Stakeholders in the in-depth interviews were asked whether or not they felt CPAG in Scotland's services were responsive to changes in the welfare benefits and tax credit system. All of the responses were positive.

"Yes, they always seem up to date, even when something has just changed"

"They are leading the way in the benefits advice sector"

"Yes, very much so. It's very helpful to read the information they put out about what is coming up and what we need to know that's changed"

"Yes, very much so. It's very helpful to read the information they put out about what is coming up and what we need to know that's changed"

"They always know about the most recent cases and they are able to inform us about them"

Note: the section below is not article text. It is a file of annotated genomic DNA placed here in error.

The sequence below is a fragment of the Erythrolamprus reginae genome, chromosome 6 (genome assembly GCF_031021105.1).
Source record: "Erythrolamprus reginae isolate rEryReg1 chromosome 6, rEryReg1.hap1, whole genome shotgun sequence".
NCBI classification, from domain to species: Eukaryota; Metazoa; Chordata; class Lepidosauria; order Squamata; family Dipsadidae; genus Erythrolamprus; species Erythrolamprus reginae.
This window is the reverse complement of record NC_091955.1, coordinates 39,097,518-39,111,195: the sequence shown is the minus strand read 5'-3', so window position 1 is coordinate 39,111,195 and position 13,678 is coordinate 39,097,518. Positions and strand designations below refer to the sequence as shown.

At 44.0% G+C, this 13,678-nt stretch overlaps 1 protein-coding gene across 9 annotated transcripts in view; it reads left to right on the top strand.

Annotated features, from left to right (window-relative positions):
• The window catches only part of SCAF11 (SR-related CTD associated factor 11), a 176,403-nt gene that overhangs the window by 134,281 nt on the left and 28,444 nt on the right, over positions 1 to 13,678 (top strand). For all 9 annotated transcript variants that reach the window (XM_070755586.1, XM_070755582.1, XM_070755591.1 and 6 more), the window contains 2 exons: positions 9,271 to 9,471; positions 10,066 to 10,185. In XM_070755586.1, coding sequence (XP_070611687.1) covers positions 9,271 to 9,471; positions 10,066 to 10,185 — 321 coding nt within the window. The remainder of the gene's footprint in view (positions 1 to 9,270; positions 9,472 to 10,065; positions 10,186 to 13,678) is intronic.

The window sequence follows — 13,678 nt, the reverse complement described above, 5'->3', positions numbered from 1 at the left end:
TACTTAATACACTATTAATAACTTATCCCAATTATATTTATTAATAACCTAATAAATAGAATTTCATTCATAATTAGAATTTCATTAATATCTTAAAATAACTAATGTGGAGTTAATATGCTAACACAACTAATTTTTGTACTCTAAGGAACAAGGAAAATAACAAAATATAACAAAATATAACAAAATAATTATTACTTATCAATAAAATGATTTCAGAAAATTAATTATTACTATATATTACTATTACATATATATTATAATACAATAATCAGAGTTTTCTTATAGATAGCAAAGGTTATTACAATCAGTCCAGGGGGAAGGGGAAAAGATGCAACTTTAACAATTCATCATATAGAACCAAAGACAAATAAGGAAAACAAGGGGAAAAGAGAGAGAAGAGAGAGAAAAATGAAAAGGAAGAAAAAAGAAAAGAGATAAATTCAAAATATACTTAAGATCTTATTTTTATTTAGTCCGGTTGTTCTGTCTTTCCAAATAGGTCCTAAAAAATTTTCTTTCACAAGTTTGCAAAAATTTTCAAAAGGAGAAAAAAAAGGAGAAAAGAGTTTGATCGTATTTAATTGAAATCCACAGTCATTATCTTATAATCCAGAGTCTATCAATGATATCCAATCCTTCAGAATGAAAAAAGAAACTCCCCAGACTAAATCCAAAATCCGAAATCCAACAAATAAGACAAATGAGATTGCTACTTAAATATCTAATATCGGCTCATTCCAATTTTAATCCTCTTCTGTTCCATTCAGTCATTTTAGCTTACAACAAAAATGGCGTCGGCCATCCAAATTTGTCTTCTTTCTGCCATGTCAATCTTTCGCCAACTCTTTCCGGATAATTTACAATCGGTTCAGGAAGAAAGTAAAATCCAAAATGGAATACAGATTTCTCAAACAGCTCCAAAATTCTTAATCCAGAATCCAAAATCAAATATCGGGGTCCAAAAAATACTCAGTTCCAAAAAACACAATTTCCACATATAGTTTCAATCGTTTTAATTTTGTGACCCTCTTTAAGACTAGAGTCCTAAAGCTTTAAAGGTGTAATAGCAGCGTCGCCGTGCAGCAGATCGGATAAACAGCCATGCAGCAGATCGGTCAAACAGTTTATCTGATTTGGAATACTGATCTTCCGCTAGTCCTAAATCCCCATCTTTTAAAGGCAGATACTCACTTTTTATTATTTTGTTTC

"They are truly second to none. The things that CPAG was looking at six months ago are only being looked at now by other organisations"

"Yes, massively. They definitely keep on top of it and they have good early warning systems"

"Yes, I think it's an ever changing system and it must be very hard to keep completely up to date and yet as far as I can tell they do! And it's very useful for us to have it as a resource with things changing as fast as they are at the moment"

4.3.5 Gaps in services offered

When asked about whether there were any gaps in the services offered by CPAG in Scotland the general consensus amongst the interview stakeholders was that there weren't and that the services on offer covered everything they needed for them to do their jobs effectively.

"Not from my point of view. They cover anything that we need"

"No gaps that I can think of. I would just say keep up the good work"

A few did report that there were certain topics that they went to other organisations for advice on (such as housing, homelessness and benefits for older people) and they would appreciate it if CPAG in Scotland could also advise on them, however they felt that it might not be appropriate or possible for them to do so.